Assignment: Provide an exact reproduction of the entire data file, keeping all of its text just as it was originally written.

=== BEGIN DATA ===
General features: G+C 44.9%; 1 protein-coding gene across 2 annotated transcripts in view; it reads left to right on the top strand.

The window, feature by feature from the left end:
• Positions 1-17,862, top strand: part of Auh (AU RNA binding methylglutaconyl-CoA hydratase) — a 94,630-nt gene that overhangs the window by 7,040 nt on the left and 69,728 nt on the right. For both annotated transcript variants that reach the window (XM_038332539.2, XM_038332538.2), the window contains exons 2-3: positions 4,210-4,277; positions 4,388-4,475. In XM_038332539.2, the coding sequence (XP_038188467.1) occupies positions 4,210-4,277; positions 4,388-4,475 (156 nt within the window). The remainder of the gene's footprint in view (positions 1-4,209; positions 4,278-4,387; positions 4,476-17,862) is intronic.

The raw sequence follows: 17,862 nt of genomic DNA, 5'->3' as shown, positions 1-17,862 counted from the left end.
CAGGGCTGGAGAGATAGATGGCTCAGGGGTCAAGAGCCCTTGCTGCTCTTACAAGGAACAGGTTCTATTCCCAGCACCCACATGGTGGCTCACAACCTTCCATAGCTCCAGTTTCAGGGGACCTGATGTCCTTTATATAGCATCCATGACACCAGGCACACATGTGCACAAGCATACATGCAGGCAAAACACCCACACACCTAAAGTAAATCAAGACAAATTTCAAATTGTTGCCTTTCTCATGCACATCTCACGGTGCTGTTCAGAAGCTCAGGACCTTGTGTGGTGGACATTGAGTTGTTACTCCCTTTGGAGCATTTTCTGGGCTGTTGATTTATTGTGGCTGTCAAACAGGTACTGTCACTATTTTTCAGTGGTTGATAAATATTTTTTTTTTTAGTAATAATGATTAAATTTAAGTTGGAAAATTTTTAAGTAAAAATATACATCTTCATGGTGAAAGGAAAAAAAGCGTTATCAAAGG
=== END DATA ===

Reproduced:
General features: G+C 44.9%; 1 protein-coding gene across 2 annotated transcripts in view; it reads left to right on the top strand.

The window, feature by feature from the left end:
• Positions 1-17,862, top strand: part of Auh (AU RNA binding methylglutaconyl-CoA hydratase) — a 94,630-nt gene that overhangs the window by 7,040 nt on the left and 69,728 nt on the right. For both annotated transcript variants that reach the window (XM_038332539.2, XM_038332538.2), the window contains exons 2-3: positions 4,210-4,277; positions 4,388-4,475. In XM_038332539.2, the coding sequence (XP_038188467.1) occupies positions 4,210-4,277; positions 4,388-4,475 (156 nt within the window). The remainder of the gene's footprint in view (positions 1-4,209; positions 4,278-4,387; positions 4,476-17,862) is intronic.

The raw sequence follows: 17,862 nt of genomic DNA, 5'->3' as shown, positions 1-17,862 counted from the left end.
CAGGGCTGGAGAGATAGATGGCTCAGGGGTCAAGAGCCCTTGCTGCTCTTACAAGGAACAGGTTCTATTCCCAGCACCCACATGGTGGCTCACAACCTTCCATAGCTCCAGTTTCAGGGGACCTGATGTCCTTTATATAGCATCCATGACACCAGGCACACATGTGCACAAGCATACATGCAGGCAAAACACCCACACACCTAAAGTAAATCAAGACAAATTTCAAATTGTTGCCTTTCTCATGCACATCTCACGGTGCTGTTCAGAAGCTCAGGACCTTGTGTGGTGGACATTGAGTTGTTACTCCCTTTGGAGCATTTTCTGGGCTGTTGATTTATTGTGGCTGTCAAACAGGTACTGTCACTATTTTTCAGTGGTTGATAAATATTTTTTTTTTTAGTAATAATGATTAAATTTAAGTTGGAAAATTTTTAAGTAAAAATATACATCTTCATGGTGAAAGGAAAAAAAGCGTTATCAAAGG